In the last weeks of his seven-year term as president, Sergio Matarella has made it clear that he does not consider it appropriate to serve a second term as head of state of Italy. Nor did he want to do it.
But as lawmakers’ attempts to agree on a successor have become toxic – threatening Prime Minister Mario Draghi’s fragile national unity government – lawmakers have forced reluctant 80-year-old Matarella to stay. He was led to a landslide victory on Saturday night – the eighth round of voting in the presidential election process, which began last Monday.
“Debt to the nation must prevail over my personal choice,” the president said, visibly emotional.
Italian social media is already teeming with the president’s memes, including one in which he is tied to his chair with a thick rope. Yet for all Matarella’s personal ambivalence, his re-election has pleased Italians, especially the business community, as well as politicians and politicians across Europe.
Its extension now offers Rome a prospect of continuity and stability, leaving Draghi – considered one of Matarella’s most reliable potential successors – free to pursue the policy reforms required by the EU-funded € 200 billion reform and investment plan. Italy.
“Parliament has made the best possible decision – of course, what was most desired by so many Italian citizens and businesses,” said Corrado Pasera, CEO of Illimity bank and former infrastructure minister. “The current government will be able to carry out all the reforms and measures that Italy has committed itself to.
Mujtaba Rahman, Managing Director for Europe at Eurasia Group, a political risk consulting firm, said: “Compared to all possible alternatives, this is the best result that Europe and the markets could hope for. . . it really creates a window of six or seven months where you can do a lot. “
The result will also allow Draghi to engage in critical talks across Europe on EU reforms, including changes to the Pact for Growth and Stability in the Single Market, which sets fiscal rules for the eurozone. Draghi, a former head of the European Central Bank appointed by Matarella last year amid a deep economic and health crisis, “will be a very influential voice on the table in this debate,” Rahman said.
Italy’s presidential election came at a delicate time, with Rome in the early stages of an ambitious reform plan to restart its chronically weak economy. Over the next six months, Italy will have to deal with contentious issues – including a review of its public procurement policy and competition law – in order to receive the next tranche of EU funds.
Draghi’s potential rise to the presidency has raised concerns in the Italian business community, European capitals and financial markets, with widespread concerns that a less-than-great successor as prime minister will struggle to push through reforms through a shaky coalition government. Italian lawmakers themselves feared they would be pushed into early elections if they failed to agree on a change as prime minister.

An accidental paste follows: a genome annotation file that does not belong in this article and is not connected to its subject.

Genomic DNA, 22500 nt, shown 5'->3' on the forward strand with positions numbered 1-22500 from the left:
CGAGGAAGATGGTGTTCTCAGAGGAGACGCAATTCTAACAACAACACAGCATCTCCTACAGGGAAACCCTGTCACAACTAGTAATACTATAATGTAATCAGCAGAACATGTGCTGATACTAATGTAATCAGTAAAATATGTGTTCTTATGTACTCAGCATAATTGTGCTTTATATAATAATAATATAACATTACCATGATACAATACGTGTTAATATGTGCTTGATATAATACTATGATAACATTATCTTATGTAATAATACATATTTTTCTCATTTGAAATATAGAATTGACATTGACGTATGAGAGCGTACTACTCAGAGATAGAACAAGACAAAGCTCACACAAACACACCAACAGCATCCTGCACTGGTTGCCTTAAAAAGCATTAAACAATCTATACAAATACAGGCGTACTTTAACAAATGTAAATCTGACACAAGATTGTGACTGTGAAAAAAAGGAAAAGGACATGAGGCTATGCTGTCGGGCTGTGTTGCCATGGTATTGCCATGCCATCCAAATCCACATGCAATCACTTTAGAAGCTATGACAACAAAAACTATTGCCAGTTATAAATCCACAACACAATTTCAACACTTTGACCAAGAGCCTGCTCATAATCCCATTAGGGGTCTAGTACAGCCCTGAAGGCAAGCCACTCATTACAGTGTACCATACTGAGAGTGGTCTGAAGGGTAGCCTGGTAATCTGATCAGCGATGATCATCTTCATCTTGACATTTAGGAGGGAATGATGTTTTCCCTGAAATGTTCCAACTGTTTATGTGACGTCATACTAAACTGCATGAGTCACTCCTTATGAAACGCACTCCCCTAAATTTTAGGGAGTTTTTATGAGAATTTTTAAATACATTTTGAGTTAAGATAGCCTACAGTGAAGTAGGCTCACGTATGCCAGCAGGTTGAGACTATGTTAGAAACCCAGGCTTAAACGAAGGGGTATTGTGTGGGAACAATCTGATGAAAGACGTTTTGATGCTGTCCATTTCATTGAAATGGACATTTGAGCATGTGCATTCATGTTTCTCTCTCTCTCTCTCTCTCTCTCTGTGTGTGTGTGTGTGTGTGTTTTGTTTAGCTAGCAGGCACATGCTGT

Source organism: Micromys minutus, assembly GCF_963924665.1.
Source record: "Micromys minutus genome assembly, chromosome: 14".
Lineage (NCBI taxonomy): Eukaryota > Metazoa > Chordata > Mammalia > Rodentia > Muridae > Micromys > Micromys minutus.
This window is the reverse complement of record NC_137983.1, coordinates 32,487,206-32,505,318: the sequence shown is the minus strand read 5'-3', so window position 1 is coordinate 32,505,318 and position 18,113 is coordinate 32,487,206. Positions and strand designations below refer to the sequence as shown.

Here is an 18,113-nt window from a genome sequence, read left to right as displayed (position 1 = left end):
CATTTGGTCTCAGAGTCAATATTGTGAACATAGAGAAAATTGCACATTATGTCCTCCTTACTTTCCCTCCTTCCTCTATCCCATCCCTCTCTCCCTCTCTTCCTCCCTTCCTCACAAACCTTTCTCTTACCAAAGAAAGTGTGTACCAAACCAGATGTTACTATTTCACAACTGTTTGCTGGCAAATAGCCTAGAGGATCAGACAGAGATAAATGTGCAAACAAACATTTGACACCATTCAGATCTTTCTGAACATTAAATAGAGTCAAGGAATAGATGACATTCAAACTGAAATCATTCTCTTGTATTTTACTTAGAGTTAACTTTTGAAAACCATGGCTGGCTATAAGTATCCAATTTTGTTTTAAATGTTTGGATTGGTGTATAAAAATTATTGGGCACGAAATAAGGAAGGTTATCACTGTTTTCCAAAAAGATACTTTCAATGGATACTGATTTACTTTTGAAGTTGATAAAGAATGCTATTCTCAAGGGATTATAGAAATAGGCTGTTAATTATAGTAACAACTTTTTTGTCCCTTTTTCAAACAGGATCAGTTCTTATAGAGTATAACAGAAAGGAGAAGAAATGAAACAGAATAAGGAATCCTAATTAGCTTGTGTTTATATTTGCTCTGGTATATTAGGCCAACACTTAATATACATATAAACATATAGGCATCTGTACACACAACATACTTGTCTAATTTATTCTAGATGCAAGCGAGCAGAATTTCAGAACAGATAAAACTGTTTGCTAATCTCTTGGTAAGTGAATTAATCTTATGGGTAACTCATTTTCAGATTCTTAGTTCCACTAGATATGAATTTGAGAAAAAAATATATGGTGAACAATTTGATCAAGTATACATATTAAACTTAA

But while Matarella’s re-election prevented an immediate disintegration of the government, analysts warn that Draghi is facing significant challenges in trying to implement the next round of reforms.
The presidential election has exposed tensions in the government of national unity between the right and left blocs, especially after League leader Matteo Salvini broke up to call on right-wing parties to support his preferred candidate.
But it also revealed deep divisions in the parties as leaders, including Salvini, struggled to keep their factions together.
“The way forward will be up, not down,” said Daniele Albertazzi, a professor of politics at Britain’s University of Surrey. “I never believed that just because you’re dear, you can do whatever you want. It is in the hands of political parties. They have political power and they themselves are divided – right against left, factions against factions. All this will create chaos. “
However, others said internecine conflicts in political parties could strengthen Draghi’s hand by boosting his capacity to compromise.
His ultimate weapon, analysts say, would be threatening to resign and pull the plug on the government of national unity, which will trigger early elections if the parties refuse to cooperate.
“There is an opportunity for Draghi to further expand his control over the government and the ruling coalition and speed up reforms,” said Wolfango Piccoli, co-chair of Teneo, a political risk consulting firm. “He can try to use the total chaos that seems to prevail in. . . coalition. ”
Former Italian Finance Minister Lorenzo Codonjo, founder of the London-based consulting firm LC Macro Advisors, said: “A week of intense fighting and the end result will undoubtedly lead to a clash between parties and coalitions in the coming days and weeks.
“The parties look weaker and divided.” . . which could make it easier for Draghi to find compromises on reforms, “Codonjo added. “Overall, it was a close escape from a possible political catastrophe.
But analysts say Draghi’s hand will weaken as the general election, now scheduled for 2023, approaches and parties enter full-time campaign mode, making the next few months critical.
“The prospects will be challenging from the summer,” Rahman said. “As we approach the election, the coalition will be much more cumbersome and difficult to govern. . . The window to get things done is very narrow. ”
Additional reports by Sylvia Sciorili Borelli in Milan and Davide Giglione in Rome.